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Colorado bill criminalizing revenge porn advances

By: The Associated Press
April 25, 2014 Updated: April 25, 2014 at 4:56 pm
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DENVER — Legislation to criminalize posting intimate photos or videos of significant others to humiliate them, a trend that's become known as revenge porn, received initial approval in the Colorado House on Friday.

"This is a bill that recognizes that society changes, technology changes, and so our laws must change," said Rep. Dan Pabon, D-Denver, one of the sponsors of the bill.

The measure would make it a misdemeanor to publish explicit pictures or videos of someone without their consent to cause them "serious emotional distress." Offenders would also be fined at least $10,000 and ordered to remove the images from the Internet.

About two dozen states have considered legislation this year addressing revenge porn, according to the National Conference of State Legislatures.

The Colorado House gave initial approval to the proposal Friday with an unrecorded voice vote. The bill is expected to pass with a formal vote next week before heading to the Senate.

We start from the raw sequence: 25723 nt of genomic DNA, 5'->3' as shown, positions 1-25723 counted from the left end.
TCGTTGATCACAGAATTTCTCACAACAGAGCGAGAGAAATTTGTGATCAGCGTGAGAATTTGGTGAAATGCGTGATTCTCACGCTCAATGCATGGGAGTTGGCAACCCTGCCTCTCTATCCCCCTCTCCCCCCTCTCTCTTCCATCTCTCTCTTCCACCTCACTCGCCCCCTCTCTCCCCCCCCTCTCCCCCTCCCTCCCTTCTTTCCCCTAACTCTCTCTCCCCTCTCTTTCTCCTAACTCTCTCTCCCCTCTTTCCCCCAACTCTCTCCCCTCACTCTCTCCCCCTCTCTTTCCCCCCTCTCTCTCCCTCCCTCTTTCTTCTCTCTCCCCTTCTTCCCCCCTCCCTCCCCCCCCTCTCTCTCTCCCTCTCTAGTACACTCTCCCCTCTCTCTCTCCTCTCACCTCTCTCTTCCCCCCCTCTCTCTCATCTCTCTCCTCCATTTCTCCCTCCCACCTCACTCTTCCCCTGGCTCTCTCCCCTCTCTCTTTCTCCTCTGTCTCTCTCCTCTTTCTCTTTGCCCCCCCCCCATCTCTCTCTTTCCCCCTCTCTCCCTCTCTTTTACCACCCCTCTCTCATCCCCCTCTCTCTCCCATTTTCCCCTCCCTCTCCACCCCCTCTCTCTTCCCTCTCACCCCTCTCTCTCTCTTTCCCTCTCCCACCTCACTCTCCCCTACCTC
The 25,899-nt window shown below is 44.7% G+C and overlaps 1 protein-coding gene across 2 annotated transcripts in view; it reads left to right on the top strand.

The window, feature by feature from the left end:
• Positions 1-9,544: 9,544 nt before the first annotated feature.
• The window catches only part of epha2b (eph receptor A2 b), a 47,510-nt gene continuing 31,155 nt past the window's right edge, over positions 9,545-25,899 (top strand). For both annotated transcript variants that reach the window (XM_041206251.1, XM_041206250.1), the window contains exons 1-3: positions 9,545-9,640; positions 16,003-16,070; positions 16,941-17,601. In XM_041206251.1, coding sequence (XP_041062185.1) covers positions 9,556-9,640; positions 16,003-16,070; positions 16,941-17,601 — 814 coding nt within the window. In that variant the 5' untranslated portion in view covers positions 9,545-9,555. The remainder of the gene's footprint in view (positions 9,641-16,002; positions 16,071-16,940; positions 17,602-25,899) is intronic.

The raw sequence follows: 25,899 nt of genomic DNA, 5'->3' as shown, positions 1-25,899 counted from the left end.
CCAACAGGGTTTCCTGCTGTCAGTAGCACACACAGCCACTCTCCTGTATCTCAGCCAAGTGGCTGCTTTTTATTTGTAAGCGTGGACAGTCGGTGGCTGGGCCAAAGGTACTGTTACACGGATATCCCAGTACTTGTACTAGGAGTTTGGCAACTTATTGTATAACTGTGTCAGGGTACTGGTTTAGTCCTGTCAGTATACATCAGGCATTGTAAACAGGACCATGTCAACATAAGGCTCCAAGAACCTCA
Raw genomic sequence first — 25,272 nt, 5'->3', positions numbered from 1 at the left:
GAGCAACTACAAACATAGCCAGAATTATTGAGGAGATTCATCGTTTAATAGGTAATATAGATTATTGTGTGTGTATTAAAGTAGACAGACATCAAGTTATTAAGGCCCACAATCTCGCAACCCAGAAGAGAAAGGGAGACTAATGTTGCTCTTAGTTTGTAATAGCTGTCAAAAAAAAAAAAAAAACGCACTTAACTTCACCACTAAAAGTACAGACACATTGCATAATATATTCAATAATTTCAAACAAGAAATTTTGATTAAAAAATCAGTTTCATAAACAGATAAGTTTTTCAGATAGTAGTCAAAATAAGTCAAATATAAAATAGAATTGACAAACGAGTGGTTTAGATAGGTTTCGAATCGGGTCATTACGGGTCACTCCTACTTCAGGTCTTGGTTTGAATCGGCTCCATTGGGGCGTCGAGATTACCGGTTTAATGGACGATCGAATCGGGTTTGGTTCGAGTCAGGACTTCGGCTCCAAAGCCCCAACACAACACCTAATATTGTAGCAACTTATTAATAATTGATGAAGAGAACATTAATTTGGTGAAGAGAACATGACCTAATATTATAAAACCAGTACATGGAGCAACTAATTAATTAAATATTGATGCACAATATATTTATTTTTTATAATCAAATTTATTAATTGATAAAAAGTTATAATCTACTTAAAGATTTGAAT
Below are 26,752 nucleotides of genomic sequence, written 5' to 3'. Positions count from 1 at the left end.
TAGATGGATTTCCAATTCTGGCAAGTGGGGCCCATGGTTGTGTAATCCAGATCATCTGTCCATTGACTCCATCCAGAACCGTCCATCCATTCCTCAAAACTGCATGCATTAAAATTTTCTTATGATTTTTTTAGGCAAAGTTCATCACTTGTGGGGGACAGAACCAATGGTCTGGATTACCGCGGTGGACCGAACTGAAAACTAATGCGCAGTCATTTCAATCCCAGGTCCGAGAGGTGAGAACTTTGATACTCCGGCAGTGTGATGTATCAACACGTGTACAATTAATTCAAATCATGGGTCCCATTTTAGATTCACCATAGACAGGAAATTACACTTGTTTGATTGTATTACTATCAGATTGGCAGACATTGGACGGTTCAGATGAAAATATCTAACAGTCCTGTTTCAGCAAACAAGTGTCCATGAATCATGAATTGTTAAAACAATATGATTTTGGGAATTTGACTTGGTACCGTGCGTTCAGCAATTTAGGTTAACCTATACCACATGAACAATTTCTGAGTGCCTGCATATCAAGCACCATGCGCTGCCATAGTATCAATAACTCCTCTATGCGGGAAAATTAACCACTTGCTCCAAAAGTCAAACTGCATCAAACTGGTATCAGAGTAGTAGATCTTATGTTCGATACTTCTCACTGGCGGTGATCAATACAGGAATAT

Rep. Amy Stephens, R-Monument, another bill sponsor, said the legislation is trying to address what she referred to as "non-consensual pornography," instances where someone shares an intimate photo with a partner during a relationship "with the understanding that it's for that person's eyes only."

"Six months later it winds up on a revenge porn site," she said. "It's destroyed lives. It's destroyed careers. It's destroyed jobs."

States that have considered revenge-porn legislation have sometimes run into concerns about whether cracking down on the issue could violate free speech rights. Colorado lawmakers said they are trying to make sure that doesn't happen, and they've added an amendment to the bill so the law doesn't include images that are widely known or newsworthy, such as the case of former U.S. Rep. Anthony Weiner.

"This is a very important criminal justice bill to help those victims who are put at complete and utter humiliation," Pabon said.

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